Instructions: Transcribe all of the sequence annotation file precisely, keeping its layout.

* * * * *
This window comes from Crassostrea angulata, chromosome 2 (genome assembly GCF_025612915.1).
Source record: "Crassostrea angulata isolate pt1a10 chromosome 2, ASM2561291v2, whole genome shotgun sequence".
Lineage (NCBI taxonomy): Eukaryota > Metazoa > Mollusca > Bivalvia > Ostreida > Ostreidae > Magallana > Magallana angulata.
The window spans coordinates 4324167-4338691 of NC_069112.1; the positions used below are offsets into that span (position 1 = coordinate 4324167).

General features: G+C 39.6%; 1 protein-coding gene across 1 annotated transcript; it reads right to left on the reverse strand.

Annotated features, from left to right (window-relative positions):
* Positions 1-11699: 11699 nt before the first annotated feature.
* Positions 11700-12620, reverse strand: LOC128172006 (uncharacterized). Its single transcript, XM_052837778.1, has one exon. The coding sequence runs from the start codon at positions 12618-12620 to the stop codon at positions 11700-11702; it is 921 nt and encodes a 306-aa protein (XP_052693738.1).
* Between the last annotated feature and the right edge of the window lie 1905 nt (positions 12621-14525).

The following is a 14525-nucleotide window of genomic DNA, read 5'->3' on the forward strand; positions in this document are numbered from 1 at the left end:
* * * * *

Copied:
This window comes from Crassostrea angulata, chromosome 2 (genome assembly GCF_025612915.1).
Source record: "Crassostrea angulata isolate pt1a10 chromosome 2, ASM2561291v2, whole genome shotgun sequence".
Lineage (NCBI taxonomy): Eukaryota > Metazoa > Mollusca > Bivalvia > Ostreida > Ostreidae > Magallana > Magallana angulata.
The window spans coordinates 4324167-4338691 of NC_069112.1; the positions used below are offsets into that span (position 1 = coordinate 4324167).

General features: G+C 39.6%; 1 protein-coding gene across 1 annotated transcript; it reads right to left on the reverse strand.

Annotated features, from left to right (window-relative positions):
* Positions 1-11699: 11699 nt before the first annotated feature.
* Positions 11700-12620, reverse strand: LOC128172006 (uncharacterized). Its single transcript, XM_052837778.1, has one exon. The coding sequence runs from the start codon at positions 12618-12620 to the stop codon at positions 11700-11702; it is 921 nt and encodes a 306-aa protein (XP_052693738.1).
* Between the last annotated feature and the right edge of the window lie 1905 nt (positions 12621-14525).

The following is a 14525-nucleotide window of genomic DNA, read 5'->3' on the forward strand; positions in this document are numbered from 1 at the left end: